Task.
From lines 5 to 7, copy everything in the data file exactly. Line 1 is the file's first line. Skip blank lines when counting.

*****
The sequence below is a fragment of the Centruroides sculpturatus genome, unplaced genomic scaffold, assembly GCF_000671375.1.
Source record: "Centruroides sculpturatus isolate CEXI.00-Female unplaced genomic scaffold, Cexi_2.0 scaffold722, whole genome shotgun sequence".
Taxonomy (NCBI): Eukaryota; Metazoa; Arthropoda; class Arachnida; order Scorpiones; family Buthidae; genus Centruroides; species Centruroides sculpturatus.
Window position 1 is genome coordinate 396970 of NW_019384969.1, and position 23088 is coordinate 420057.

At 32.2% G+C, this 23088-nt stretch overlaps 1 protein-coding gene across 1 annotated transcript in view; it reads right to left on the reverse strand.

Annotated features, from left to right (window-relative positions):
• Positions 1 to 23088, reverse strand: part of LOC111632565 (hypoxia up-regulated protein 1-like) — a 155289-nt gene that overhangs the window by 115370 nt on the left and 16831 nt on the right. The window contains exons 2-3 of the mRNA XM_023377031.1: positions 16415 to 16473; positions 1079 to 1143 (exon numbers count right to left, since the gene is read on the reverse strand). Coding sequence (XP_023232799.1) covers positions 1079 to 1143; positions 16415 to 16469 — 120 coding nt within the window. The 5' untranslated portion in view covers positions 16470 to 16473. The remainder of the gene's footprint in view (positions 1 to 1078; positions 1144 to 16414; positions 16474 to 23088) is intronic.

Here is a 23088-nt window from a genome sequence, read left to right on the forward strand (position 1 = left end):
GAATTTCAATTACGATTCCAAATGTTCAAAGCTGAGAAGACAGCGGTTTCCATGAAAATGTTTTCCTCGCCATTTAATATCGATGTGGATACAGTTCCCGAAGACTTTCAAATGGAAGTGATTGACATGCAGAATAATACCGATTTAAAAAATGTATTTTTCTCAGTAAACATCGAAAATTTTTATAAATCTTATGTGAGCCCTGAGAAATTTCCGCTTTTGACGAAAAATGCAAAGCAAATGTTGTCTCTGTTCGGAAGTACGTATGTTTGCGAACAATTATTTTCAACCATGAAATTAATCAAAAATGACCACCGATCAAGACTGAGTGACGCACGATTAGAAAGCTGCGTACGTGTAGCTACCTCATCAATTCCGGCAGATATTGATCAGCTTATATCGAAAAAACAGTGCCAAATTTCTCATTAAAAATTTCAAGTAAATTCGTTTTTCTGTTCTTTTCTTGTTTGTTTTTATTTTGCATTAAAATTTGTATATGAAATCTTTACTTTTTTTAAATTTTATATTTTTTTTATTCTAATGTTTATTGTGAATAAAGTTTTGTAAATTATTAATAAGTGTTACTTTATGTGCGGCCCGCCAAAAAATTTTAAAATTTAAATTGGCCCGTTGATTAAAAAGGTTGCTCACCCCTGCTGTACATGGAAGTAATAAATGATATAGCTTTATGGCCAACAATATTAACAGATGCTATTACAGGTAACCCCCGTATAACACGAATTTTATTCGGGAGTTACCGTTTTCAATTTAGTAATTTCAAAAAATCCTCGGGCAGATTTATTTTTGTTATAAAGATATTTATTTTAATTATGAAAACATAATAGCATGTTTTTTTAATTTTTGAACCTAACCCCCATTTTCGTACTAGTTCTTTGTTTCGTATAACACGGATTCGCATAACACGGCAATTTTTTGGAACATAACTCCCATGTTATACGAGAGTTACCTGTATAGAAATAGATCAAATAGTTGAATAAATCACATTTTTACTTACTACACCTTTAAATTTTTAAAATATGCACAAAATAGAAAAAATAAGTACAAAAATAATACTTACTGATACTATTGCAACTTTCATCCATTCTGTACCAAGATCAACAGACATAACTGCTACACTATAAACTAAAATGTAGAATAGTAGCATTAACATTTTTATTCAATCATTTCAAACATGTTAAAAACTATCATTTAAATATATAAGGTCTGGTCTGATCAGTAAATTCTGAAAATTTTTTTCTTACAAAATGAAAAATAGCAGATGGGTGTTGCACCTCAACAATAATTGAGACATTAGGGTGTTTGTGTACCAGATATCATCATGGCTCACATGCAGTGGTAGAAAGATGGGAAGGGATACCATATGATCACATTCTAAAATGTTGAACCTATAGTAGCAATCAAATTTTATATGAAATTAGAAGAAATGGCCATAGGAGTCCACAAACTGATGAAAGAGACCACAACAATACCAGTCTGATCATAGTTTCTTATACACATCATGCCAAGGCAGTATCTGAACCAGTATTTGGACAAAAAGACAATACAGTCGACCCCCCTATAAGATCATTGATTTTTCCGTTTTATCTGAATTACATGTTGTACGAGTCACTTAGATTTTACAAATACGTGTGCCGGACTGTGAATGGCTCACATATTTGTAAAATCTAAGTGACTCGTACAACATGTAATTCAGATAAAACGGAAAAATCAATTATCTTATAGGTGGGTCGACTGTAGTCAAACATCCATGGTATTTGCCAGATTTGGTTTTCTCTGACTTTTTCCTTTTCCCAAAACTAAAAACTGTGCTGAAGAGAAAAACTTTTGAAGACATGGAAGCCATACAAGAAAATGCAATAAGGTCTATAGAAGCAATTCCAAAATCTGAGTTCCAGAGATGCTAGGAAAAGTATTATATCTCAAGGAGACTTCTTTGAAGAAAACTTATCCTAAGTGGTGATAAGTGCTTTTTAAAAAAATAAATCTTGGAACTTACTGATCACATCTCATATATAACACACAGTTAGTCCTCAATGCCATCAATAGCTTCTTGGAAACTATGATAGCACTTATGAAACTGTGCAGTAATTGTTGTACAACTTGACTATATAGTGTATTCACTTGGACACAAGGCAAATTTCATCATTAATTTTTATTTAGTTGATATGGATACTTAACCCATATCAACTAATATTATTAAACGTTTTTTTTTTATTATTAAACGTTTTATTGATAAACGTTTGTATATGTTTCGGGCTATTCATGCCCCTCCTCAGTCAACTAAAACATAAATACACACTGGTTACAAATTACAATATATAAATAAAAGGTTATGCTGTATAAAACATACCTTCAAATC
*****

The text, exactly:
At 32.2% G+C, this 23088-nt stretch overlaps 1 protein-coding gene across 1 annotated transcript in view; it reads right to left on the reverse strand.

Annotated features, from left to right (window-relative positions):
• Positions 1 to 23088, reverse strand: part of LOC111632565 (hypoxia up-regulated protein 1-like) — a 155289-nt gene that overhangs the window by 115370 nt on the left and 16831 nt on the right. The window contains exons 2-3 of the mRNA XM_023377031.1: positions 16415 to 16473; positions 1079 to 1143 (exon numbers count right to left, since the gene is read on the reverse strand). Coding sequence (XP_023232799.1) covers positions 1079 to 1143; positions 16415 to 16469 — 120 coding nt within the window. The 5' untranslated portion in view covers positions 16470 to 16473. The remainder of the gene's footprint in view (positions 1 to 1078; positions 1144 to 16414; positions 16474 to 23088) is intronic.